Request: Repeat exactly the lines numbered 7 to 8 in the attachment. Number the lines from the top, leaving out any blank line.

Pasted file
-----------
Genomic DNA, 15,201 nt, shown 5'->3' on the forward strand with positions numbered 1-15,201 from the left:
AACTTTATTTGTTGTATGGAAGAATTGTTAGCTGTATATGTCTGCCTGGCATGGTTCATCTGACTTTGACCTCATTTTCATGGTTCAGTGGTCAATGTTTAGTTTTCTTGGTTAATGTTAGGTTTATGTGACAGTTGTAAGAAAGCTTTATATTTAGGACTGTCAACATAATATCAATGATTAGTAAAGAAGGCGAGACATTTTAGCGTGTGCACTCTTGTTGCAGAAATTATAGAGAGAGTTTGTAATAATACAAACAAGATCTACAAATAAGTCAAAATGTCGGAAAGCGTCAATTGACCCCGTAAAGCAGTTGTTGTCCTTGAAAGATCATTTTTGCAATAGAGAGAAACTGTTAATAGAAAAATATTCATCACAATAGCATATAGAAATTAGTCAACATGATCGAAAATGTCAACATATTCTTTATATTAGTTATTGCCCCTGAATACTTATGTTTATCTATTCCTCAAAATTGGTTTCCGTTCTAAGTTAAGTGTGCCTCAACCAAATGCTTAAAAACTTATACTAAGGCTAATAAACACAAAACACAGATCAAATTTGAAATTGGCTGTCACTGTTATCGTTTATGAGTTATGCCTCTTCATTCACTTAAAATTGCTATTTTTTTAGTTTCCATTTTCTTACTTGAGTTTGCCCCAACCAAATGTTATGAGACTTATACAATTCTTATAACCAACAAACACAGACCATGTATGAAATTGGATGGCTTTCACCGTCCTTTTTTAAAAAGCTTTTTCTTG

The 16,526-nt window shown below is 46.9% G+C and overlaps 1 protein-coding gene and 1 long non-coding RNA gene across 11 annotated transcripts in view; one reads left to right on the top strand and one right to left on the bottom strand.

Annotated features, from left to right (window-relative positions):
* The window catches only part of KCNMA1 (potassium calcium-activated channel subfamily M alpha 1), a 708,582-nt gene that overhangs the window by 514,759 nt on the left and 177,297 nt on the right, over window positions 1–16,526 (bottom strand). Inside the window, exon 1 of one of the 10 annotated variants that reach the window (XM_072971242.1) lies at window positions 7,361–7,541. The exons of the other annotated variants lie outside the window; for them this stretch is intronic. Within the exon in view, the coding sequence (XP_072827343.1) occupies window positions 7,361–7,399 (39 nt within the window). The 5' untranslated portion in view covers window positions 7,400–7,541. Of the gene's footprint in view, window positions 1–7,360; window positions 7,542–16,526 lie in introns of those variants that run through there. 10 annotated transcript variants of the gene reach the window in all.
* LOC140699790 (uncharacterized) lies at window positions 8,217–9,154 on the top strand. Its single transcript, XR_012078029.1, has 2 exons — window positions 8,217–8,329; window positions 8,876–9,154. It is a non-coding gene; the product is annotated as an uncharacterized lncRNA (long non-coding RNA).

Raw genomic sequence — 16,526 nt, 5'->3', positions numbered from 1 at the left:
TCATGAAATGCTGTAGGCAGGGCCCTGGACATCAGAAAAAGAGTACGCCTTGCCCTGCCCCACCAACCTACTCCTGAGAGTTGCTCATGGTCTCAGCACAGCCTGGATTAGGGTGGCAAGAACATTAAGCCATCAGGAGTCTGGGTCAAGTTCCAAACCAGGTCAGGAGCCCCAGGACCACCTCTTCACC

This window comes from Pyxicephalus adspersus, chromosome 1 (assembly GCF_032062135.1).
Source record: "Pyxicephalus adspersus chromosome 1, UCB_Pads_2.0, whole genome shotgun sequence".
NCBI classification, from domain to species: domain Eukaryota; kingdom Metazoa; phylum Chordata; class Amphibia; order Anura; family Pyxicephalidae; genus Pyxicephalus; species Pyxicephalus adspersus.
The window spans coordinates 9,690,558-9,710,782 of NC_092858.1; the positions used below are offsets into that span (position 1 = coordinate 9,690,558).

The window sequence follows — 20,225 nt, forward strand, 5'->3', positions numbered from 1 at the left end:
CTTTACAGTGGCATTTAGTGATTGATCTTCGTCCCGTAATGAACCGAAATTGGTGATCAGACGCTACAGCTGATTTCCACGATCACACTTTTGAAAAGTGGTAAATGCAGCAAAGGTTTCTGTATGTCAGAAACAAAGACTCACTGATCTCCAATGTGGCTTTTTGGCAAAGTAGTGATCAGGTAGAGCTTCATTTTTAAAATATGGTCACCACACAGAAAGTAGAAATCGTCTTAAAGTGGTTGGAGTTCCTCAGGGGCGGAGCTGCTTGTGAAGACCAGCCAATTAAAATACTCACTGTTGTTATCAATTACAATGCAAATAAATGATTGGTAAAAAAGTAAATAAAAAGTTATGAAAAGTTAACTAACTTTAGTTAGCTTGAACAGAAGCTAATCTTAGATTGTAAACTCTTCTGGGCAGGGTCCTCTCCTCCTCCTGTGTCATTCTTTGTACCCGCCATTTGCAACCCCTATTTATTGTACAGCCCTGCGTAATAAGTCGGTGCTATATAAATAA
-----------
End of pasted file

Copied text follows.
Raw genomic sequence — 16,526 nt, 5'->3', positions numbered from 1 at the left:
TCATGAAATGCTGTAGGCAGGGCCCTGGACATCAGAAAAAGAGTACGCCTTGCCCTGCCCCACCAACCTACTCCTGAGAGTTGCTCATGGTCTCAGCACAGCCTGGATTAGGGTGGCAAGAACATTAAGCCATCAGGAGTCTGGGTCAAGTTCCAAACCAGGTCAGGAGCCCCAGGACCACCTCTTCACC